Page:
SAN DIEGO – A new paper published by the National Marine Mammal Foundation in the scientific
journal Current Biology sheds light on the ability of marine mammals to spontaneously mimic human
speech. The study details the case of a white whale named NOC who began to mimic the human voice,
presumably a result of vocal learning.
“The whale’s vocalizations often sounded as if two people were conversing in the distance,” says Dr.
Sam Ridgway, President of the National Marine Mammal Foundation. “These ‘conversations’ were
heard several times before the whale was eventually identified as the source. In fact, we discovered it
when a diver mistook the whale for a human voice giving him underwater directions.”
Click here to see a photo of NOC and listen to a recording of him imitating human
speech. (Most of NOC’s spontaneous mimicry of human speech sounds like
mumbled conversation rather than clearly understandable words.)
As soon as the whale was identified as the source, NMMF scientists recorded his
speech-like episodes both in air and underwater, studying the physiology behind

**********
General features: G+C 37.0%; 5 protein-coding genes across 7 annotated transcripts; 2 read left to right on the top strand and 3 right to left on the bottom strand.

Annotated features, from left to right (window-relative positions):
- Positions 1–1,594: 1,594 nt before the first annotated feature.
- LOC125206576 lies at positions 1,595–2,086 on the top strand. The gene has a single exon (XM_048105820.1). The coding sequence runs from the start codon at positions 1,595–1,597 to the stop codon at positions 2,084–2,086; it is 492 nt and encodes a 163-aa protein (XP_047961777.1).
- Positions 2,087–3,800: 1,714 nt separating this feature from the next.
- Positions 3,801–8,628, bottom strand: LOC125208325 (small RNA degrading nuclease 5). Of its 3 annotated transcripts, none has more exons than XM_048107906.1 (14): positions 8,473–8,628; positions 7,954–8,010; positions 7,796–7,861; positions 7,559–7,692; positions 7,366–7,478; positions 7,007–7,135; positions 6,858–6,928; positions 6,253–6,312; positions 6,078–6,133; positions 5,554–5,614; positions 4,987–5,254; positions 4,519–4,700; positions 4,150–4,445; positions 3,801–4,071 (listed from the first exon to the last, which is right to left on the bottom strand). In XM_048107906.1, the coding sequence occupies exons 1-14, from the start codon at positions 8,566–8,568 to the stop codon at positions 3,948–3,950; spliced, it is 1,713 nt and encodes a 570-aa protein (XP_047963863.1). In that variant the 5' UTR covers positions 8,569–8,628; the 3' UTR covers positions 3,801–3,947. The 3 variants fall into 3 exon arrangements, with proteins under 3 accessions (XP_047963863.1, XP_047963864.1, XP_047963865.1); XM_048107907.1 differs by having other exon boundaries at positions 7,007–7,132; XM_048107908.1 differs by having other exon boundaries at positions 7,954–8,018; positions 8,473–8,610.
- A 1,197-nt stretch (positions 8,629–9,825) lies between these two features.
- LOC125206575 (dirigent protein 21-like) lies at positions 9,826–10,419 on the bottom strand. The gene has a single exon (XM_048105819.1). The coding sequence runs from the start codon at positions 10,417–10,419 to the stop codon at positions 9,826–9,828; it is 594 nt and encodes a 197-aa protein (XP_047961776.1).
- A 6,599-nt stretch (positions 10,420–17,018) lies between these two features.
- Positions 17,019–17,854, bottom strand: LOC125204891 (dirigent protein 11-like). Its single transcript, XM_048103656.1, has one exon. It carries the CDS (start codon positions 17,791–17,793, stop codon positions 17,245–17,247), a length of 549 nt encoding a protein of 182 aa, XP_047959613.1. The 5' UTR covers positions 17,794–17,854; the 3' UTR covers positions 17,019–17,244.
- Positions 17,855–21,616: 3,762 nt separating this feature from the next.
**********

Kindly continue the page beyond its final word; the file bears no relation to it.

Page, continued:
his ability to mimic. It’s believed that the animals close association with humans
played a role in how often he employed his ‘human’ voice, as well as in its quality.
Researchers believe NOC’s sonic behavior is an example of vocal learning by a
white whale. After about four years, NOC’s speech-like behavior subsided.
“When NOC matured, we no longer heard speech-like sounds, but he did
remain quite vocal,” Ridgway said. “While it’s been a number of years since we first encountered this
spontaneous mimicry, it’s our hope that publishing our observations now will lead to further
discoveries about marine mammal learning and vocalization. How this unique ‘mind’ interacts with
other animals, humans and the ocean environment is a major challenge of our time.”